In the latest skirmish, it has agreed to update Vista to meet the EU’s requirements in its first service pack due out later this year.
Changes centre around built-in Vista security features including the Windows Security Centre that gives users an overview of what security software is running on their PC, PatchGuard, and changes to Vista and Internet Explorer 7’s search functionality to allow users to explicitly choose their search engine.
Microsoft is set to make a set of APIs (Application Programming Interfaces) available to competing software vendors so that they can build security software that isn’t blocked or throttled by Vista’s own systems. This is an issue that has been rumbling on for some time and these new measures should hopefully appease both rival software makers, and the EU behemoth.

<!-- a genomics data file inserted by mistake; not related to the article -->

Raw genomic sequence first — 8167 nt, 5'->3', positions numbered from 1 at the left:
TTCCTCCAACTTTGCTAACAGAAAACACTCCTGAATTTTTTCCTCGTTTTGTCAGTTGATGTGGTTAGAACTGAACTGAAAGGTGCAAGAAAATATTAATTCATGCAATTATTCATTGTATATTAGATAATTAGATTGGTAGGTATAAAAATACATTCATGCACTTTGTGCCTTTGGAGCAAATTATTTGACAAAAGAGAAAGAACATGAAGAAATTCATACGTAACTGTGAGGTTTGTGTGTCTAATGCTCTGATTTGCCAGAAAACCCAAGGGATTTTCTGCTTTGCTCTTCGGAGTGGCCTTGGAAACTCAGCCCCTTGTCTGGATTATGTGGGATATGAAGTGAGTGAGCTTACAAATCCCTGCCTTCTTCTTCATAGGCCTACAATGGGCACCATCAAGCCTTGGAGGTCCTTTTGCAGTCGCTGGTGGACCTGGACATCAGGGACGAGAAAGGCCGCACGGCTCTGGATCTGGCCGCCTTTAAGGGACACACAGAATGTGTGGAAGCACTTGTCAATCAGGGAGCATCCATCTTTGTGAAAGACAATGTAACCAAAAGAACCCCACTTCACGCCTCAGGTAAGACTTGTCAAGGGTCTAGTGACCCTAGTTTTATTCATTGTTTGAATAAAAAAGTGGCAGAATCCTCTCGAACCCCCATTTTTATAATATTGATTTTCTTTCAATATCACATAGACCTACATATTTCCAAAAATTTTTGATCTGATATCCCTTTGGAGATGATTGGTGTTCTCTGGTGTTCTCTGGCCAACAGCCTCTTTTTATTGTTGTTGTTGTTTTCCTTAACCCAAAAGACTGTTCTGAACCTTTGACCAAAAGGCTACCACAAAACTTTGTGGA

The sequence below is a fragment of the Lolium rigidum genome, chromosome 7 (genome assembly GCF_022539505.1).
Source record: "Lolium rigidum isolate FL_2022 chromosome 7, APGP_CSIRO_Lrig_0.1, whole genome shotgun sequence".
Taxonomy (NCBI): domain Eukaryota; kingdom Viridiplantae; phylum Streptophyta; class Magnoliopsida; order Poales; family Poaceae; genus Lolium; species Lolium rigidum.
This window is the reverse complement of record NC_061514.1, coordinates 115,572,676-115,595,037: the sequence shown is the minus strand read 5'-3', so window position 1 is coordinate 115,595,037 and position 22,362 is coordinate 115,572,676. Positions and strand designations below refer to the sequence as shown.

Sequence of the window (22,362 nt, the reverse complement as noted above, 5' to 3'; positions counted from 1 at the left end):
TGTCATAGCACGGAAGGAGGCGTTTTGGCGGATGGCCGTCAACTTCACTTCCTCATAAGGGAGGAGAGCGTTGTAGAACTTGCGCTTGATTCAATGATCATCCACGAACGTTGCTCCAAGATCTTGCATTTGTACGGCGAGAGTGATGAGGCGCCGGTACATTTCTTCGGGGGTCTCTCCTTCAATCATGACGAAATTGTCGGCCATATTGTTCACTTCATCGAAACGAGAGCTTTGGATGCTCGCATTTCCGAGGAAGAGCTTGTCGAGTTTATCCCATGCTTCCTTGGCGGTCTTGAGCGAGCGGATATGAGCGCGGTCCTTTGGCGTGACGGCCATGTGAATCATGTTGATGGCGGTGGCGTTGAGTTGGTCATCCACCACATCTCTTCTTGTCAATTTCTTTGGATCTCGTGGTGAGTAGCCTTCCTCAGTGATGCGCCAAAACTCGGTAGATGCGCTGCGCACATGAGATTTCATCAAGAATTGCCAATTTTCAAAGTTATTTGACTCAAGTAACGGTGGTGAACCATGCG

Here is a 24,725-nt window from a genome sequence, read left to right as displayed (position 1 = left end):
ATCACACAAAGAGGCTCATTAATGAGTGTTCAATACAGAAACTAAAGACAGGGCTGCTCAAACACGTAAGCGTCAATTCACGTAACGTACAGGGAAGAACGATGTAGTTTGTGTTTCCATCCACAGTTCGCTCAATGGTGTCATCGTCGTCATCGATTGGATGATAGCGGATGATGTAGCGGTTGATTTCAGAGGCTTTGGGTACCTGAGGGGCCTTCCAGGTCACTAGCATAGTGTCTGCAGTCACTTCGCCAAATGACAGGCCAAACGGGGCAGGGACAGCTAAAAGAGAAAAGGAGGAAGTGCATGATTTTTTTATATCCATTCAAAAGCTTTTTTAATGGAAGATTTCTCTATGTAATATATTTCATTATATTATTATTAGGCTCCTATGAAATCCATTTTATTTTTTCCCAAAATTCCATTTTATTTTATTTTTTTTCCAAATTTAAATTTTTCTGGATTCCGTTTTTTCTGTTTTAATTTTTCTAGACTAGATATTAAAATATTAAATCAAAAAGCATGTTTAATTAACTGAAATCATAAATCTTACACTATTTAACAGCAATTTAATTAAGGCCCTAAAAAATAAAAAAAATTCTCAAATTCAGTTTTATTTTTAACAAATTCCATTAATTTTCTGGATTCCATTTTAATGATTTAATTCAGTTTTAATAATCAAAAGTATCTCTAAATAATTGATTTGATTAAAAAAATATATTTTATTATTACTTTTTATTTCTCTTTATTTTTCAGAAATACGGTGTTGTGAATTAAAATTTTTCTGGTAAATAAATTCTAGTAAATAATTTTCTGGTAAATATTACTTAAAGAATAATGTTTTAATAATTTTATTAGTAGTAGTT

In addition, customers and OEMs will be able to buy a copy of Vista without Microsoft’s Media Player built-in, though at some point down the line you can bet anyone with these versions will have to install it for some movie or music file or other.
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